William & Mary seeks two postdoctoral fellows to participate in research and programming for The Lemon Project: A Journey of Reconciliation (Williamsburg, VA) and James Monroe’s Highland (Charlottesville, VA). The two residential fellowships will be awarded for a period of two years each, beginning August 2020 and are open to individuals who have met all requirements for the doctorate by the position start date.
The Lemon Project Fellow will engage the community in the search for descendants of the enslaved people who labored at William & Mary before the U.S. Civil War. The Fellow will train participants to locate descendants (by birth or community affiliation) using archival research and genealogical methods. Findings will be used in the development of the Memorial to the African Americans Enslaved by William & Mary, to support the community’s awareness and understanding of its place in the African American history of William & Mary, and in courses developed to increase student awareness.
Required Qualifications: Completed the PhD no more than three years prior to position start date | Proven expertise in African American family genealogy | Knowledge of the growing movement of universities studying slavery and its legacies | Demonstrated research experience in U.S. and African American History.
Preferred Qualifications: Experience teaching in traditional, non-traditional, and workshop settings | Experience with community engagement work and reconciliation | Working knowledge of the tenets of public history and the ability to share research findings in a way that makes them “accessible and useful” to the public | Demonstrated ability to effectively communicate and work with a widely diverse constituency.
The Highland Fellow will participate in descendant-informed development of new public exhibits and programs, especially new exhibits and curated spaces that reflect the history of the founding era and truthfully include diverse narratives, especially those of enslaved African Americans, and acknowledge the long shadow of slavery in the American Experience. Primary responsibility of the Highland Fellow will be the completion of exhibit-directed historical research, including African-American history and genealogy, and the preparation of exhibit content. The Highland Fellow will also teach a hybrid interdisciplinary course to William & Mary students. With Highland’s work as the backdrop, the emphasis of the course will be on pushing the boundaries of traditional historical content and its production, as well as the boundaries between the institution and the public.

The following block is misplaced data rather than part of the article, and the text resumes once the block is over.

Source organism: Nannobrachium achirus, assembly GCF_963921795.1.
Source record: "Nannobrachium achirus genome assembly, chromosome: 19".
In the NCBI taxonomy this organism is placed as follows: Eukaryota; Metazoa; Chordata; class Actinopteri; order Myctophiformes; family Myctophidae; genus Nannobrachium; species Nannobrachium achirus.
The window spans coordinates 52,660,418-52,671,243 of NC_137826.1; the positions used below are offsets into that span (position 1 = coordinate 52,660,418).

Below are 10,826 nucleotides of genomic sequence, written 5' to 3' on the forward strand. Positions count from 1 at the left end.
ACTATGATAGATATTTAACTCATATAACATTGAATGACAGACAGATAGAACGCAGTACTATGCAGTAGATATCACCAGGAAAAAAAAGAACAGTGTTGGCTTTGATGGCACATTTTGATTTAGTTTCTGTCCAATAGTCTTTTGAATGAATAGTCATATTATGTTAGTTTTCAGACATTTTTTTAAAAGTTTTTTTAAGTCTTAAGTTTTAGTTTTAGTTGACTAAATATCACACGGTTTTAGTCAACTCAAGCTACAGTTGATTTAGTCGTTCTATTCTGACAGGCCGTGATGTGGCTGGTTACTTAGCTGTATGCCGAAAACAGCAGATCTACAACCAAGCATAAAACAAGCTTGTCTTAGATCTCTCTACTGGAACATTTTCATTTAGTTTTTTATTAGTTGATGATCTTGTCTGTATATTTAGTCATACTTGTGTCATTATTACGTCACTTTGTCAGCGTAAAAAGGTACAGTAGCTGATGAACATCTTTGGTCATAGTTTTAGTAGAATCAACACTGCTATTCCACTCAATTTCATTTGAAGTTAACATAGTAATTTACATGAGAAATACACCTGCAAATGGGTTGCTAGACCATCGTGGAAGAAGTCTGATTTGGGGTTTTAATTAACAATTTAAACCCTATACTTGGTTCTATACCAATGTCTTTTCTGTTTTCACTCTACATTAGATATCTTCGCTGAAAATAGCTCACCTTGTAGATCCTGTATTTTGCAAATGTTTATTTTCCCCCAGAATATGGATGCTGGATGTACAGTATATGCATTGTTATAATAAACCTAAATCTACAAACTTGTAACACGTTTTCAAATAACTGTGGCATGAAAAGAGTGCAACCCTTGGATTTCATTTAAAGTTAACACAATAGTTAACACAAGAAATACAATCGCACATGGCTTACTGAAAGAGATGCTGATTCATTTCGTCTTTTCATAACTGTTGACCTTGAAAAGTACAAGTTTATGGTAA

Exhibition Goal: The central goal for the re-interpretation of Highland is to use existing exhibit spaces for the creation of an integrated set of narratives that include politics, challenges within the emergence of a national government, and economics. The lives of James Monroe, his family, enslaved people, and overseers, will all be interpreted within these same themes.
Completed the PhD no more than three years prior to position start date | Experience in public history, such as the development of public programs or exhibitions, community-engaged research, or non-traditional teaching | Demonstrated research experience in an area related to U.S. history 1790-1830, with some expertise in American slavery.
Content creation for museum exhibitions | Research in African-American history | Expertise in conducting genealogy, especially with African-American families | A broad understanding of trends in U.S. political, economic, and social history of the period 1790-1830
Both fellowships are supported by Sharing Authority to Remember and Re-interpret the Past, a grant to William & Mary by the Andrew W. Mellon Foundation. For more information, or to apply, visit http://jobs.wm.edu/postings/37532 (The Lemon Project) and http://jobs.wm.edu/postings/37598 (James Monroe’s Highland). William & Mary is an Equal Opportunity Employer.